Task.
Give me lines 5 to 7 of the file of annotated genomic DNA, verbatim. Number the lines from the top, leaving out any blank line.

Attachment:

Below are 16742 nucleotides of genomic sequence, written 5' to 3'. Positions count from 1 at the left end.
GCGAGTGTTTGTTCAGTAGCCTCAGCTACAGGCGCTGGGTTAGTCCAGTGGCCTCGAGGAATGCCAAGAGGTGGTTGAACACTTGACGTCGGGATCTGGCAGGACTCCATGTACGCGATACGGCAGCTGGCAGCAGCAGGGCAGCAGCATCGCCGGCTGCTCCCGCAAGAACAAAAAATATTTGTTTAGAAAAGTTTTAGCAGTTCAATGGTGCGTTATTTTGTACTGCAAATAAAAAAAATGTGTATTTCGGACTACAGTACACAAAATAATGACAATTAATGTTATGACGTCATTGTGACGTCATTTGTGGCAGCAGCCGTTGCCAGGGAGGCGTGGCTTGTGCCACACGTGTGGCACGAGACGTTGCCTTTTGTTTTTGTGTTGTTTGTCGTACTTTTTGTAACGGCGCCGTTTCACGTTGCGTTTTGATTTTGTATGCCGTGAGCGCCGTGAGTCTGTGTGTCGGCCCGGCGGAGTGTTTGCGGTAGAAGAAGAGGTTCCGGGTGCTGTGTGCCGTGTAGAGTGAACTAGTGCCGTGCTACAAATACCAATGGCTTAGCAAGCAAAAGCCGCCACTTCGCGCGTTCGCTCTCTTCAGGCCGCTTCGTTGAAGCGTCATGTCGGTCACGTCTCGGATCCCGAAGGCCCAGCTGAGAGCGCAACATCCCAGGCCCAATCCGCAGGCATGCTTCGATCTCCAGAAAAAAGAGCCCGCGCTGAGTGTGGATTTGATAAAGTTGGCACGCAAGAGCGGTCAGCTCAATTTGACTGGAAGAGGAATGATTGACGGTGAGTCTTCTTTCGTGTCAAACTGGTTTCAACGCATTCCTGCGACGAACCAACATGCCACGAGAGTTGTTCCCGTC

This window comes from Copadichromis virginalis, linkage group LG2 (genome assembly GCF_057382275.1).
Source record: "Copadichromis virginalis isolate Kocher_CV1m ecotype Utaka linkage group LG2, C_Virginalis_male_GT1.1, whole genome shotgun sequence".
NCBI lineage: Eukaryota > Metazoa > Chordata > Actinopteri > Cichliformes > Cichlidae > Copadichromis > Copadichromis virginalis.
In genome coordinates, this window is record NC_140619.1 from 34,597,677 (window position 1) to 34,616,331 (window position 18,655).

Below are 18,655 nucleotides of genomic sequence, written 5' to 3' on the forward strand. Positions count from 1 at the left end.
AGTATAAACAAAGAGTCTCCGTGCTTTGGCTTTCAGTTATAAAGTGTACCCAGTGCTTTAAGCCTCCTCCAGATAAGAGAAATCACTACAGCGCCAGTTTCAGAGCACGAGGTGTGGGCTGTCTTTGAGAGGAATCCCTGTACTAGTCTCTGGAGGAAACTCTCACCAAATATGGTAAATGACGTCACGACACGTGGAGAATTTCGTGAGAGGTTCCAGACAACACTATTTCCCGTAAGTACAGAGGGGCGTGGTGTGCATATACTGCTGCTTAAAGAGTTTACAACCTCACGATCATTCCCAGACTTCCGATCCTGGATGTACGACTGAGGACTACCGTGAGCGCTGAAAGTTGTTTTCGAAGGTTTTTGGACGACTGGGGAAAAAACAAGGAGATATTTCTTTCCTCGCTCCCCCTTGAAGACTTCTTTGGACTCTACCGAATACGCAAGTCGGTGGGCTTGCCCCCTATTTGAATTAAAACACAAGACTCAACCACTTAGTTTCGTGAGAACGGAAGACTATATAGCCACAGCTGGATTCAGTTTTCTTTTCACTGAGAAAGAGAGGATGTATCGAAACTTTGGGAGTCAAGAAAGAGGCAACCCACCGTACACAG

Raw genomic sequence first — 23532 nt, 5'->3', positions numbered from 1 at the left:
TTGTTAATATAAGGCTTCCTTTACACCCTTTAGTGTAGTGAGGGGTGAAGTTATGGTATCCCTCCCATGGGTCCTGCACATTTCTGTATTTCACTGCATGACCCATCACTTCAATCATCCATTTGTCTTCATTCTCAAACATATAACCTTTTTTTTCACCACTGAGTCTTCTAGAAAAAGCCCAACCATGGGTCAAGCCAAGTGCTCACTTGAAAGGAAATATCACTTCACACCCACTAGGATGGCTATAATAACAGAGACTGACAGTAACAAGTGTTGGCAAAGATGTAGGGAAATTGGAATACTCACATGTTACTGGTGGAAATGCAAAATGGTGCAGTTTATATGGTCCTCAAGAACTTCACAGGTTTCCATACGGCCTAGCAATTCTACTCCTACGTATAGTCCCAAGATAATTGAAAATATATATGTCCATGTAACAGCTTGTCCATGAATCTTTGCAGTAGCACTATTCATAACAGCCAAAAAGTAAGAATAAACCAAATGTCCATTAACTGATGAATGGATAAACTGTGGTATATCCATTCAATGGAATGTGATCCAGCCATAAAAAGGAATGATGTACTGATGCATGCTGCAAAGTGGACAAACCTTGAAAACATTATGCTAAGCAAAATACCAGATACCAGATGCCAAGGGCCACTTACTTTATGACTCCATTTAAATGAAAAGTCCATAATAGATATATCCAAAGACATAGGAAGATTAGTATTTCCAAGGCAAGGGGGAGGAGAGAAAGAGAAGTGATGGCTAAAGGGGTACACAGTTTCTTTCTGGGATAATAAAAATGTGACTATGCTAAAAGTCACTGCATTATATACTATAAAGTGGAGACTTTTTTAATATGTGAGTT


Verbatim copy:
NCBI lineage: Eukaryota > Metazoa > Chordata > Actinopteri > Cichliformes > Cichlidae > Copadichromis > Copadichromis virginalis.
In genome coordinates, this window is record NC_140619.1 from 34,597,677 (window position 1) to 34,616,331 (window position 18,655).

Below are 18,655 nucleotides of genomic sequence, written 5' to 3' on the forward strand. Positions count from 1 at the left end.